Elements of socialism may help America

There seems to be fervent opposition to socialism in the United States. Politicians often cast a negative light on democratic socialism.

America is a capitalist society based on free market and competition submerged in a sea of consumerism. Although it may be difficult to see past this collective bias, some qualities of democratic socialism could benefit the U.S.

Members of the Republican National Committee (RNC) proposed a resolution in April demanding the Democratic Party change its name to the “Democrat Socialist Party.” Although the resolution was abandoned a month later, it reflects the negative feelings toward socialism.

Jeff Kent, the RNC member from Washington state who proposed the resolution, said to Politico: “Just like Ronald Reagan identifying the U.S.S.R. as the evil empire was the beginning of the end to Soviet domination, we believe the American people will reject socialism when they hear the truth about how the Democrats are bankrupting our country and destroying our freedom and liberties.”

Comparing socialism to the Soviet Union for political purposes and suggesting it will destroy freedom and liberties prevents many from even attempting to understand it.

Fox News consistently criticizes European socialist movements while questioning their possible application in the U.S.

President Barack Obama recently responded to being labeled a socialist. He said to the New York Times, “We’ve actually been operating in a way that has been entirely consistent with free-market principles.”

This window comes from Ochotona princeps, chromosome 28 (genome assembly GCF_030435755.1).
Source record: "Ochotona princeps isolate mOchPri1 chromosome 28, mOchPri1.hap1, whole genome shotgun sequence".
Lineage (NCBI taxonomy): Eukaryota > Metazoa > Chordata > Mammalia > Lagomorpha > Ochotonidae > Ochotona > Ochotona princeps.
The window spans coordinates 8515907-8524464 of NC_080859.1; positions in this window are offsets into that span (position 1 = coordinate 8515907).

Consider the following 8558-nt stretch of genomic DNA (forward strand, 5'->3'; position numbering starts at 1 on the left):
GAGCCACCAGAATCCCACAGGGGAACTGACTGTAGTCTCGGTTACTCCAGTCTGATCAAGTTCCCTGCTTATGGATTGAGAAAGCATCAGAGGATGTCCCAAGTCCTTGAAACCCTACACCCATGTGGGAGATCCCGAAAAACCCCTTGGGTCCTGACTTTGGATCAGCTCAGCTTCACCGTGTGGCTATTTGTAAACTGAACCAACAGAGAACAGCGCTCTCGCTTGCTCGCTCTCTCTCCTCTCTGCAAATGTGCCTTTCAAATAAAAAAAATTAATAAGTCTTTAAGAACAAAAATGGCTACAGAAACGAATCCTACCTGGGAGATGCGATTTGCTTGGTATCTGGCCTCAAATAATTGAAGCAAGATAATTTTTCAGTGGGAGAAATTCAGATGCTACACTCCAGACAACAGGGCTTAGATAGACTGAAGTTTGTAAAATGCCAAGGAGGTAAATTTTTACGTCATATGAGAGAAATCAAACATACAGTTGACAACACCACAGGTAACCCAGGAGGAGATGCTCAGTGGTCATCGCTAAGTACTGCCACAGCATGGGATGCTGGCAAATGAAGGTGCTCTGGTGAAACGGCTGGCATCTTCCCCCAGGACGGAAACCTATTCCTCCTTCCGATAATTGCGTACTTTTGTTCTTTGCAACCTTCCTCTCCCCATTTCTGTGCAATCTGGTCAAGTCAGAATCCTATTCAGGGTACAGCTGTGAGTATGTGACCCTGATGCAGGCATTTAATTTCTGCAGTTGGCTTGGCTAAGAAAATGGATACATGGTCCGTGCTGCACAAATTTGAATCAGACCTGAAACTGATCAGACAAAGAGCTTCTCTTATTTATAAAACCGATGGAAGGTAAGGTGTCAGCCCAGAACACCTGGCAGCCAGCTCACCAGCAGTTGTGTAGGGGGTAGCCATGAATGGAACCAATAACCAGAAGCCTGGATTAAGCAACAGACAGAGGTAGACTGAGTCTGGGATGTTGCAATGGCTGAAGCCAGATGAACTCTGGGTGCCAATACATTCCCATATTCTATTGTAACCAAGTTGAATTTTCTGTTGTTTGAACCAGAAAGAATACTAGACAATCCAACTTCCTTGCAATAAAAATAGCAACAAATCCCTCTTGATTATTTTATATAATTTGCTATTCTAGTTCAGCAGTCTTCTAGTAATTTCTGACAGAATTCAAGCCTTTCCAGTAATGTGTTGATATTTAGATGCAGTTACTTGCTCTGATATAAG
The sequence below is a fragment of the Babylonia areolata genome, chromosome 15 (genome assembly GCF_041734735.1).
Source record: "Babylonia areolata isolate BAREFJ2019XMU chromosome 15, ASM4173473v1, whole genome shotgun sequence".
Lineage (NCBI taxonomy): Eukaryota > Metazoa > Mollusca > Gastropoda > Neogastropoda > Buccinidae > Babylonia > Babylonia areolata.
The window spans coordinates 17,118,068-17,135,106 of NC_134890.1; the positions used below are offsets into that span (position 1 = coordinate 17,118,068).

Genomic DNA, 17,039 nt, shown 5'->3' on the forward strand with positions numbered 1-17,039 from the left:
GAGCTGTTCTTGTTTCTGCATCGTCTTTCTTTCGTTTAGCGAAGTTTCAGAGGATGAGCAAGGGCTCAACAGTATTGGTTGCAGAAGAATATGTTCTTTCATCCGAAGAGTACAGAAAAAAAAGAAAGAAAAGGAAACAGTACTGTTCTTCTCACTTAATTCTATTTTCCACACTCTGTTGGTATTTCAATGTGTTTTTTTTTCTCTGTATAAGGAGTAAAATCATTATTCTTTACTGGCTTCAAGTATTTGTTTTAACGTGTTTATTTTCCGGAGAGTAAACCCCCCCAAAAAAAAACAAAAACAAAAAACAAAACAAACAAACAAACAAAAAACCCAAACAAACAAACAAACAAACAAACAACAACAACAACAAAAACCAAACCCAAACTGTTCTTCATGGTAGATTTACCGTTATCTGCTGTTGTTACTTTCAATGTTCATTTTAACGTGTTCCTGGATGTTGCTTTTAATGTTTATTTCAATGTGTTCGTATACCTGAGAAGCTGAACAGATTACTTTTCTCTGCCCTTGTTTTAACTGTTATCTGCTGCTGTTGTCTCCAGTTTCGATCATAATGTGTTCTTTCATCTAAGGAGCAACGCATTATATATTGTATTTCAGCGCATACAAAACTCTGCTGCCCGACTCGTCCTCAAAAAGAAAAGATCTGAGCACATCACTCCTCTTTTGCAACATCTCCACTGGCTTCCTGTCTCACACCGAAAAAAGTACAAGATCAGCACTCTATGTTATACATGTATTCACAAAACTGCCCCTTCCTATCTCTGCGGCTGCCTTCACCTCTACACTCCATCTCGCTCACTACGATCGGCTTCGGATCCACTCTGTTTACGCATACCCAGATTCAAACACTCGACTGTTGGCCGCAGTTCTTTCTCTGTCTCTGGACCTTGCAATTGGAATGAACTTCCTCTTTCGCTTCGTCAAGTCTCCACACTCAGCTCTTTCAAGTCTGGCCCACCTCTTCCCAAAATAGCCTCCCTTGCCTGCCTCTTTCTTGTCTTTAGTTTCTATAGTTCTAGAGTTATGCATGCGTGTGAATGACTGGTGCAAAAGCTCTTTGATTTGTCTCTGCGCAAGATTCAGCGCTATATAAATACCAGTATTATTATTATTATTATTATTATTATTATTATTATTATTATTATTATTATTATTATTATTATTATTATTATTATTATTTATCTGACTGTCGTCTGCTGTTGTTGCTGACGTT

According to prominent political scientist Lyman Sargent, socialism is based on governmental regulation of the economy, control of property through a democratically elected government, extensive public assistance and limits on accumulation of private property.

These principles are deemed unacceptable by many in the U.S.

It’s argued that bureaucracies can’t handle these responsibilities efficiently. However, bureaucrats are held responsible by officials elected by the general public, and can be removed through voting.

The U.S. economic system allows private individuals who are not responsible to citizens to hold massive power and influence. They cannot be voted out of office, yet they sway the nation’s economy.

One admirable aspect of democratic socialism that is often overlooked is its humanitarian and altruistic implications. The control of the economy through oversight by the general public can prevent abuses that have hurt the U.S.

Obama referred to the changes in health care industry’s practices as a “moral imperative.” Many consider health care a moral issue and believe the government should use its massive resources to take care of the uninsured.

The World Health Organization ranks the U.S. 37th in quality of health care, behind a number of socialist countries with much less economic power.

Although capitalism helps successfully produce material goods and services, its inequalities should force the U.S. to incorporate some socialist elements.

Many of those who strongly oppose socialism benefit the most from the inequality of capitalism. For most Americans, a little socialism will not threaten their livelihood, and it may actually benefit them.

Justin Rivera is a senior majoring in history.

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